Friday Inspiration – Marina Abramovic e Ulay – MOMA 2010
Thank to a beautiful photographer who is an inspiration to me, Deb Schwedhelm, I share this video with you.
If you have the time to go HERE and read about Marina and her story, I highly suggest you take the time. She is an incredible artist. She in fact refers to herself as the “Grandmother of Performance Art”. As I read about some of her works of art, I was captivated to learn more about her.
She has gone to incredible depths as an artist to understand herself and the humans around her. She partnered with Ulay in 1976 and began a 12 year relationship exploring who they were together, actually as one being. In the end, when they were deciding to separate, they acted out a vision that Marina had in a dream. They each started at opposite ends of the Great Wall of China, Marina at the Yellow Sea and Ulay fromthe Gobi Desert, and walked to meet at the middle. Upon meeting, each walking 25oo km, they met in the middle and said goodbye.
In her words she described the process by saying, “We needed a certain form of ending, after this huge distance walking towards each other. It is very human. It is in a way more dramatic, more like a film ending … Because in the end you are really alone, whatever you do.” (courtesy of Wikipedia)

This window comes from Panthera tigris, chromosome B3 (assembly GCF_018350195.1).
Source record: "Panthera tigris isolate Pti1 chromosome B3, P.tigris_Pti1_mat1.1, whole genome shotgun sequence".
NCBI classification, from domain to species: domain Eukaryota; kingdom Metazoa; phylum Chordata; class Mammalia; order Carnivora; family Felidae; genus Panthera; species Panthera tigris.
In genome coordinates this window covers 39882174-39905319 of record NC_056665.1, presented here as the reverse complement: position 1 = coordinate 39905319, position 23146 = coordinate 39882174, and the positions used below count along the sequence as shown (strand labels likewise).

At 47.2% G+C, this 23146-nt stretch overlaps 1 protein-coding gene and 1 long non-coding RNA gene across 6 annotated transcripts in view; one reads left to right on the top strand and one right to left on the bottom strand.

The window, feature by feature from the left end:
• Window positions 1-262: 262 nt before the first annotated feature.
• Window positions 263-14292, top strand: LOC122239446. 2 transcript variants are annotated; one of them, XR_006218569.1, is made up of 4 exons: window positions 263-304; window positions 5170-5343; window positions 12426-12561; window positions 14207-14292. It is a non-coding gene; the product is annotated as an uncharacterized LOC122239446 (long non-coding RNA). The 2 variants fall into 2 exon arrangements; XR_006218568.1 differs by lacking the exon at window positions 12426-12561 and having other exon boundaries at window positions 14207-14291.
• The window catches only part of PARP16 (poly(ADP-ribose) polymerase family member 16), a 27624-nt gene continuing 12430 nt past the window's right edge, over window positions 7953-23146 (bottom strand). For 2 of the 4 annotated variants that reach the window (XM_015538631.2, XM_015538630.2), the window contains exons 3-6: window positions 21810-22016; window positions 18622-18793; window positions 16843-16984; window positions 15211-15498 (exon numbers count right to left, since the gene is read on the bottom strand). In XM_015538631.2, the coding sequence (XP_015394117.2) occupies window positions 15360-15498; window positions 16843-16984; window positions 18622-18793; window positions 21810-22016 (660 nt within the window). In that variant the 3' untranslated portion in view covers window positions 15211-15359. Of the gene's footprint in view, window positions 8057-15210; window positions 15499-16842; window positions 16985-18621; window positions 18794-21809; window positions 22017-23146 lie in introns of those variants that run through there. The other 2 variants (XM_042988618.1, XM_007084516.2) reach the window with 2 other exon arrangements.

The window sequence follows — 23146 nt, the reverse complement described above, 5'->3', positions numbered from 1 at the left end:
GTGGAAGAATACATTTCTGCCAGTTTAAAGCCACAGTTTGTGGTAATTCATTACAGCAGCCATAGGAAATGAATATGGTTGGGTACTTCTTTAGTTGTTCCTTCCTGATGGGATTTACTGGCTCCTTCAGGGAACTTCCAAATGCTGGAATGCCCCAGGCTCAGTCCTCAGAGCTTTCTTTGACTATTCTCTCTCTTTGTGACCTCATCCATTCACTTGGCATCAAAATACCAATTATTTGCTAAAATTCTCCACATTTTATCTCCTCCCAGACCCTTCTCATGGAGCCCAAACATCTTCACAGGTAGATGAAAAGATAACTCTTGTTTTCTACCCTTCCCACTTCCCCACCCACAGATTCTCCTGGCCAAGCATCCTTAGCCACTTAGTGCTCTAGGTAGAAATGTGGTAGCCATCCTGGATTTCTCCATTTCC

They never saw each other again, until this piece in 2010, 22 years later.
For me, to watch her sit, being with people one after another and then to see him. To see the recognition she has for him. All of the longing and pain and beauty and love. To watch her almost not even be able to look at the woman who sits next, because she wants to see his face in that chair. It brought me to tears. Sobbing tears.
I hope you find some inspiration in this today. Some connection to the human spirit, a connection to your own spirit.
Addendum: I’ve just been contacted by someone from the website Artsy. It is June 24th, 2015, 2 years after I posted this article. They reached out to ask if I would place a link to their page on Marina Abramovic here. I looked at the websites mission statement, which is “…to make all the world’s art accessible to anyone with an Internet connection.” That sounds like a good plan to me. And for them to have found my post 2 years later, that says it’s good exposure for all of us!